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Will Congress Take Privacy Out of Your Netflix Queue?

A piece of legislation would allow consumers to grant companies a perpetual consent for sharing video rental records.
Chris Calabrese,
Legislative Counsel, ACLU Washington Legislative Office
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January 31, 2012

The Senate Judiciary is holding a hearing right now on a piece of legislation, H.R. 2471, that you likely haven’t heard of but will have a big impact on your Netflix account. Yes. Netflix. Sometimes even called the Netflix bill (they have claimed responsibility for pushing it), it would allow consumers to grant companies a perpetual consent for sharing video rental records, rather than requiring consumers to decide if they want to share information every time they make a purchase.

While consumers would still opt into sharing, Netflix would clearly like consumers to set sharing as the default and then forget it. This change eviscerates the protections in an obscure but important privacy law, the Video Privacy Protection Act (VPPA).

How did we get here?

It was a privacy perfect storm: the contentious confirmation of a Supreme Court Justice, a reporter on the hunt for potentially salacious information and a new technology sweeping the country. The year was 1987 and Judge Robert Bork’s confirmation fight captivated the nation. In an effort to shape judgments about his character (and likely look for embarrassing dirt), the Washington DC City Paper obtained and published his video rental records.

Outrage was swift. Senator Patrick Leahy described the disclosure of the records as “an issue that goes to the deepest yearning of all Americans that we are here and we cherish our freedom and we want our freedom. We want to be left alone.” A legislative response quickly followed and in 1988 Congress passed the VPPA.

While focused on only a narrow case of records (largely video rentals and sales) the VPPA is in many ways a model statute. Strong protections against law enforcement access, careful limitations on how records can be shared or sold, a remedy for an individual to sue for violations and limits on how long records can be kept – the VPPA has it all.

All of this makes the VPPA pretty problematic for companies who want Americans to live in all sharing, all the time world. Companies like Netflix would like consumers to share everything with social networking sites like Facebook. Unfortunately the result of this sharing would be to almost completely erase the protections of the VPPA since they only apply to the video provider, not 3rd parties like Facebook.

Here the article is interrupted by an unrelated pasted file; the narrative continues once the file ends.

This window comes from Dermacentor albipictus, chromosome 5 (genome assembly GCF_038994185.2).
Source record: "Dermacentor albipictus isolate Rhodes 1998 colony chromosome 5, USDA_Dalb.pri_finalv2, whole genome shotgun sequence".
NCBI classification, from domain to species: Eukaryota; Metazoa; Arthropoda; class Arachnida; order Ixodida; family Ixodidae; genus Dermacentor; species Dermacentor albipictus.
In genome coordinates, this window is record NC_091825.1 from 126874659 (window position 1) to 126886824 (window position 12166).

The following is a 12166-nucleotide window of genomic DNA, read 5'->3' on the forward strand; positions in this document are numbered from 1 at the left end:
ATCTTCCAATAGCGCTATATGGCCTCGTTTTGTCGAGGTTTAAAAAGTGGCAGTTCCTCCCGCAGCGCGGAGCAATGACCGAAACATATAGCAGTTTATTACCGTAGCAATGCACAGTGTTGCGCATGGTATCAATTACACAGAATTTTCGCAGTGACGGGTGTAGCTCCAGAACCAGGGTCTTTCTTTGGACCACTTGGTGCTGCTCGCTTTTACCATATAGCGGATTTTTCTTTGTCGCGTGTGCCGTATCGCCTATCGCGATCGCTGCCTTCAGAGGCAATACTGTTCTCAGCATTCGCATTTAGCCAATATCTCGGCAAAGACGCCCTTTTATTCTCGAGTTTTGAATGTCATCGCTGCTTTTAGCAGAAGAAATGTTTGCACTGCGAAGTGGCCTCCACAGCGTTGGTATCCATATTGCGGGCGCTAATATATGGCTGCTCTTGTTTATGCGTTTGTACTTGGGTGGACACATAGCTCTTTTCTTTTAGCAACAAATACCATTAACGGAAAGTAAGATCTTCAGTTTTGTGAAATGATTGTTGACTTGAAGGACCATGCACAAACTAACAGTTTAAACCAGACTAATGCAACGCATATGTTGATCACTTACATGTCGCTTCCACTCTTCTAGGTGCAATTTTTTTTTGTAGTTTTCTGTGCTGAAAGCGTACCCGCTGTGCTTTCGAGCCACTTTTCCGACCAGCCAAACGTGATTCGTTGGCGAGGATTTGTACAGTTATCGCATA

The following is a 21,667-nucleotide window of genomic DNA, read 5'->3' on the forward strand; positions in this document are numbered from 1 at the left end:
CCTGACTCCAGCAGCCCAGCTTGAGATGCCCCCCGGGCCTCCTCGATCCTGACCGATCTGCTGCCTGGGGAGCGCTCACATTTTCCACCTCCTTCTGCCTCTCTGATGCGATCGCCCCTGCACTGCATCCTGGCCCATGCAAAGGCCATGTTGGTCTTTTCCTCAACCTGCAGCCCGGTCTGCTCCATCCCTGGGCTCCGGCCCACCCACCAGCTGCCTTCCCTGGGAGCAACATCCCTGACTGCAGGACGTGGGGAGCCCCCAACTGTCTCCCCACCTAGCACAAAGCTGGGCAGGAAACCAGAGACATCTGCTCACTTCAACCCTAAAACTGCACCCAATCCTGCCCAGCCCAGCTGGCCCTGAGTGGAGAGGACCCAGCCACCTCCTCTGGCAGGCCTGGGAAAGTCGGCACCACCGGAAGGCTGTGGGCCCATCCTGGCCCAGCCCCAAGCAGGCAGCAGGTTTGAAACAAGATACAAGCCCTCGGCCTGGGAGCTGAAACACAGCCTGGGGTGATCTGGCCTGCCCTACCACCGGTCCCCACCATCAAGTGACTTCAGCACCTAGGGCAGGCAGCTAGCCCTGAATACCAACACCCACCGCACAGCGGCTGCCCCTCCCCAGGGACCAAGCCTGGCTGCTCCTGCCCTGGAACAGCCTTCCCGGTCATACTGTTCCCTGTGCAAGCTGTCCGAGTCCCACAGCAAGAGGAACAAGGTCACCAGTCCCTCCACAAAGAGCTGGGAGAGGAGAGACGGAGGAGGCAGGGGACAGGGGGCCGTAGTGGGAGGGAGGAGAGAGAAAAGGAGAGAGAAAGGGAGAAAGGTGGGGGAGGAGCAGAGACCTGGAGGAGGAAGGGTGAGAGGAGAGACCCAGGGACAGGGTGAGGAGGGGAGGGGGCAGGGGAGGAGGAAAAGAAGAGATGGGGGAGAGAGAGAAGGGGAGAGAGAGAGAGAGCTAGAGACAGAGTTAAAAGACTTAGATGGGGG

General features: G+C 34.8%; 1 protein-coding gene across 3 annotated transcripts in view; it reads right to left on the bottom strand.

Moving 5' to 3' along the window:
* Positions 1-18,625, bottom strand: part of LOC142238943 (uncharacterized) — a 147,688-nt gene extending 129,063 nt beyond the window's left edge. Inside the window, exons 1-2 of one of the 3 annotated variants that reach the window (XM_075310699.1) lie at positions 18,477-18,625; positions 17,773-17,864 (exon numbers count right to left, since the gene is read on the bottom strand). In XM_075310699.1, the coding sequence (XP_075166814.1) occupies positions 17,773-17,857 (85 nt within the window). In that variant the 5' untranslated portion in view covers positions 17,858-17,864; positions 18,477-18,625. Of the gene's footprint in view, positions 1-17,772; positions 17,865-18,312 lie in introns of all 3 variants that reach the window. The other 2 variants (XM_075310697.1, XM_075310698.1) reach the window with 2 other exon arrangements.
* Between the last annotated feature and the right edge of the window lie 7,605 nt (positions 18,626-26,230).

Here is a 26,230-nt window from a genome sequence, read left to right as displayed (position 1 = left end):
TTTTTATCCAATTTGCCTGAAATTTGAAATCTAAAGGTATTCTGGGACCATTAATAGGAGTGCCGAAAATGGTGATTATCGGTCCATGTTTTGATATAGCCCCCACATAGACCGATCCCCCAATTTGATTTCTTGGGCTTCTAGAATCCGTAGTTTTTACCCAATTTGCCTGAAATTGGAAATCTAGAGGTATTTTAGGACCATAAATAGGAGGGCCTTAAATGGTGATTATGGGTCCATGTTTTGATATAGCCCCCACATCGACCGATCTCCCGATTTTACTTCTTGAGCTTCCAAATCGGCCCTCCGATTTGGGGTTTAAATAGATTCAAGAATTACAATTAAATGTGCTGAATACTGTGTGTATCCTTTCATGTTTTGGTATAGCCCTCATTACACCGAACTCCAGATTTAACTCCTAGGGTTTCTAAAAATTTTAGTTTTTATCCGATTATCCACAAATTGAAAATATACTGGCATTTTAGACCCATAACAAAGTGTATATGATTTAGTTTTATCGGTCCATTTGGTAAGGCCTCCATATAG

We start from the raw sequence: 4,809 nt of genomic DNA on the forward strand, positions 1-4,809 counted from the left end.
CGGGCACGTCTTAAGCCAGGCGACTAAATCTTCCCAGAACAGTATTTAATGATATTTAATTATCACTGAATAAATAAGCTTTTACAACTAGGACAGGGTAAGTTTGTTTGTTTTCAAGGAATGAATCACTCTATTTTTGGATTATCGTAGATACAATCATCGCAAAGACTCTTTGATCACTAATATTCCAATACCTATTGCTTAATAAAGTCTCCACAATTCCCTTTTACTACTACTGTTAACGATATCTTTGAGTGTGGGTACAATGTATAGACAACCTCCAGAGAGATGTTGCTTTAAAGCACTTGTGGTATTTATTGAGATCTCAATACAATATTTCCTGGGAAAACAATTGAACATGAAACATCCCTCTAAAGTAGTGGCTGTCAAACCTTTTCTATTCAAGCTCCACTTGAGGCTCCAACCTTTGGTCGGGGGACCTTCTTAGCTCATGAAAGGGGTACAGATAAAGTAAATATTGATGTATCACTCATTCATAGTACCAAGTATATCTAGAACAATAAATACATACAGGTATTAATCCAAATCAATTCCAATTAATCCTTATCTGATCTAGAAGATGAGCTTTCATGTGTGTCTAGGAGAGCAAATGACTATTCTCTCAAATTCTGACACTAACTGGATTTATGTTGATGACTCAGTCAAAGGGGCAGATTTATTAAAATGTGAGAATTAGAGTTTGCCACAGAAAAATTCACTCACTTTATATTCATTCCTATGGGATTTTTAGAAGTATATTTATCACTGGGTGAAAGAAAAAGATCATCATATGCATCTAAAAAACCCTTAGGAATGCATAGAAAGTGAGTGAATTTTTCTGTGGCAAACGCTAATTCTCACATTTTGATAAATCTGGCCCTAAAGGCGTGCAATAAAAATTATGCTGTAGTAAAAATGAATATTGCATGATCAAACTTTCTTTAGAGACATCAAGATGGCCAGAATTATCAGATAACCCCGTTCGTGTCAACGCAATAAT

But more important than specific changes, the VPPA is in many ways a model for what the ACLU believes current privacy law should look like. Today, in a way barely imaginable in 1988, we live in a world of records. Every communication online, every credit card transaction, every borrowed library book creates a record. Our travels are frequently recorded; from EZ Pass to subway fare to cell phone tracking, we leave a trail, frequently an unwilling trail. All of this information can be used in ways we did not intend. That’s why we’ve repeatedly called for updates to existing digital privacy laws like the Electronic Communications Privacy Act.

H.R. 2471 takes us in the wrong direction. At a time when we need more protections for our records, it gives us less (here’s a more formal description of our concerns) and we’re hoping tomorrow’s hearing will convince the committee to scrap the bill in favor of more comprehensive, privacy protective reforms.

Incidentally, some of the videos Judge Bork rented? Garden variety films such as A Day at the Races, Ruthless People and The Man Who Knew Too Much. Nothing salacious or exciting. But that’s not the point, is it? Privacy isn’t just about protecting us when we have something to hide; it’s recognition that the American default is “leave me alone”. That’s where H.R. 2471 misses the mark.

If you want to ask Congress to take action on the Electronic Communications Privacy Act please click here.

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